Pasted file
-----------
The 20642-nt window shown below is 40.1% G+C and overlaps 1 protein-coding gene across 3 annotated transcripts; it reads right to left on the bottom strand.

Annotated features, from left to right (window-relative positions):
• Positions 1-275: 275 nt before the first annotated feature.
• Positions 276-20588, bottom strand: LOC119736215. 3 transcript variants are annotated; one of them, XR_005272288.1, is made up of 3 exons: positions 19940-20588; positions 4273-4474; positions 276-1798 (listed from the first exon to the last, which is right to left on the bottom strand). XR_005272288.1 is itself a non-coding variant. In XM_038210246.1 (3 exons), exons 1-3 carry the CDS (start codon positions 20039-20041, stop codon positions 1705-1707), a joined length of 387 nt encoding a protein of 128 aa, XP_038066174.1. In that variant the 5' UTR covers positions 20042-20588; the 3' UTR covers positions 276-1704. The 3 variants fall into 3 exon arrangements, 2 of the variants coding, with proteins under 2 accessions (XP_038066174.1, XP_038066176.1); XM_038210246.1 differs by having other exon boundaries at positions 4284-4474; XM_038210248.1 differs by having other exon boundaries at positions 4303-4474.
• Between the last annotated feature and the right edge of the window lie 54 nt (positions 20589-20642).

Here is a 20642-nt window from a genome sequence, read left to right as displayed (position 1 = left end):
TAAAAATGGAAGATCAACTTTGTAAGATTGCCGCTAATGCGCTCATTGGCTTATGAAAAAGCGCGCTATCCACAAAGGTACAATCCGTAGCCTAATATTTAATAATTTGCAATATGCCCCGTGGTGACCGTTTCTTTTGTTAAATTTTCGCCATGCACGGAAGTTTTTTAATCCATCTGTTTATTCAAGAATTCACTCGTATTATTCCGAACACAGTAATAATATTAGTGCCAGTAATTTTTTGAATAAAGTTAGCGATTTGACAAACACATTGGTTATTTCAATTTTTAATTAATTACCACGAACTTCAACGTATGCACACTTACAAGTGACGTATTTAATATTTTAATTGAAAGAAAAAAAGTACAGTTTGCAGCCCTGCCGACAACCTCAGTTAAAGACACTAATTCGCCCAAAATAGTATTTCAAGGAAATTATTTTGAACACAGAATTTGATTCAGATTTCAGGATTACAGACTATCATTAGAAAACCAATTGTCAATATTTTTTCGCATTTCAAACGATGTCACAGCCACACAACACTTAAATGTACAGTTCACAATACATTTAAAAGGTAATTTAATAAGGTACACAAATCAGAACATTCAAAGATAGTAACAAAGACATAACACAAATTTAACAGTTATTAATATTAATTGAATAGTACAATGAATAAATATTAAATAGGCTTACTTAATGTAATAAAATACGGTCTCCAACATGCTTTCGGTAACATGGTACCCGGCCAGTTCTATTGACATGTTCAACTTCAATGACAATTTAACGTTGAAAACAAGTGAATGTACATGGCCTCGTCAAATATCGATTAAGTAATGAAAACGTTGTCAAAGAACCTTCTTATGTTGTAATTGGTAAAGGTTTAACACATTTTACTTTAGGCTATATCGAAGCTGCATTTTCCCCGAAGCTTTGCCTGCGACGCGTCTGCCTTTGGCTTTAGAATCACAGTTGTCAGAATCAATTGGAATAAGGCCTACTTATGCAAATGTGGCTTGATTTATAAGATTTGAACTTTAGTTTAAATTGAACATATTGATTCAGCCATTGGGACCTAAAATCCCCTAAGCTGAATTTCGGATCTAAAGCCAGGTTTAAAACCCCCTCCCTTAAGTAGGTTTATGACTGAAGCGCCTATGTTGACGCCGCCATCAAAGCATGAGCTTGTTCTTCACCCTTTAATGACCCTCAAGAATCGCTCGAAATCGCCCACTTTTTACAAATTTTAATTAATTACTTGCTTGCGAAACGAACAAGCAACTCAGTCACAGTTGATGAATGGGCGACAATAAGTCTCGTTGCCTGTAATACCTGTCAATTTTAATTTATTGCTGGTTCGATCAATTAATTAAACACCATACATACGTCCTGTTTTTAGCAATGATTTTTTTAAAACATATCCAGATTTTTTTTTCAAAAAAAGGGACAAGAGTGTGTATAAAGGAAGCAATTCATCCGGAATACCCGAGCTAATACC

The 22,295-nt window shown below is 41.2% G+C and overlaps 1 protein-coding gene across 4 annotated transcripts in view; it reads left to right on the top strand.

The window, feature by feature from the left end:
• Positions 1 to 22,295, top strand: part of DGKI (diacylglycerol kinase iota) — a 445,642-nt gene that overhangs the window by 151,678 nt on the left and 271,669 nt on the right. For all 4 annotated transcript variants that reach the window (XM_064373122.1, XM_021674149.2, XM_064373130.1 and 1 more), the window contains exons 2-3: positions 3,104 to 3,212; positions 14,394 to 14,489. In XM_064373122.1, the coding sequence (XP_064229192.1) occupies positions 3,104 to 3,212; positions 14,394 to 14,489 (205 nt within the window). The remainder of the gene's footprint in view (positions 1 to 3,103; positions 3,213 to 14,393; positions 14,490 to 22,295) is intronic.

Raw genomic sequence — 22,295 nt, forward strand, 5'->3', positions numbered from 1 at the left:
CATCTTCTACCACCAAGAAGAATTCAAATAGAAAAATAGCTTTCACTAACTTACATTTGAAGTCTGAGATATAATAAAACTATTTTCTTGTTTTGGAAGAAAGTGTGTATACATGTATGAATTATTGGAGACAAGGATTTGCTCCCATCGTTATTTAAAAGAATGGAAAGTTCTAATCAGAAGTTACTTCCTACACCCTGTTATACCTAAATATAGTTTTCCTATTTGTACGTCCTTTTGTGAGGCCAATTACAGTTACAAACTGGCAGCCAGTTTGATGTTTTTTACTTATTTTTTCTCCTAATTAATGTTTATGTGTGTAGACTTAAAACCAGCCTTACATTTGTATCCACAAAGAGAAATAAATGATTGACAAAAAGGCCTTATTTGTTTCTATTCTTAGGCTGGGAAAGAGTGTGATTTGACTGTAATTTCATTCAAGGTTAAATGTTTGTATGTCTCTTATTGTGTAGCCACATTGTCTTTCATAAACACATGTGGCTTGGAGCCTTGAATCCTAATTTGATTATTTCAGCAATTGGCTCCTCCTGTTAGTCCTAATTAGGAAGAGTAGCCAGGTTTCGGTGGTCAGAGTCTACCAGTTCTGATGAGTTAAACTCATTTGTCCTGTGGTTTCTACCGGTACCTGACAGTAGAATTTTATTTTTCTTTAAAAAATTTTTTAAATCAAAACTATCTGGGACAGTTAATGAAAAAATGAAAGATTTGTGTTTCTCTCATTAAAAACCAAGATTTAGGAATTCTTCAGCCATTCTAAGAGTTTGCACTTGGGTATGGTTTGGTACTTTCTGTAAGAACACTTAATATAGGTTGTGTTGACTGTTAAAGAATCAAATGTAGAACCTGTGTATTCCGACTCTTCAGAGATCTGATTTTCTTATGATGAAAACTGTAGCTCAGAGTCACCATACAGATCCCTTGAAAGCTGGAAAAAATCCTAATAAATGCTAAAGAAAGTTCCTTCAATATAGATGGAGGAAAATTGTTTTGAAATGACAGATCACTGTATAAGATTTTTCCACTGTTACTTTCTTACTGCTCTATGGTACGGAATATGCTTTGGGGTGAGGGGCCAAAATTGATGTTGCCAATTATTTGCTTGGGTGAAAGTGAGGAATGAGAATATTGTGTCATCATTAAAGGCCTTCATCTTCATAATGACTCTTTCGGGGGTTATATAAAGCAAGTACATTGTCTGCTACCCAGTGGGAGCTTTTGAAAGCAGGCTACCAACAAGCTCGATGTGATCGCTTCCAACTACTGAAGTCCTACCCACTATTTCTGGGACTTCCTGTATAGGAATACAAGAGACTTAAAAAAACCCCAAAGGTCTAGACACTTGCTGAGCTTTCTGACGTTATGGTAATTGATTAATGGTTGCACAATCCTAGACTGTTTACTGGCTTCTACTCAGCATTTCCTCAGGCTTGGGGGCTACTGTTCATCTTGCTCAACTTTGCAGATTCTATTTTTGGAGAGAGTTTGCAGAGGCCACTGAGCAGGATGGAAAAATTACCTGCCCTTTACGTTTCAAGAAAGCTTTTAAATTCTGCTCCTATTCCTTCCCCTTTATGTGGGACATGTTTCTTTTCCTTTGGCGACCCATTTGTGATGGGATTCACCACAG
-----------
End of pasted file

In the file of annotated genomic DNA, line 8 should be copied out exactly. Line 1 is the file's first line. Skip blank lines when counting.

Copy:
The 22,295-nt window shown below is 41.2% G+C and overlaps 1 protein-coding gene across 4 annotated transcripts in view; it reads left to right on the top strand.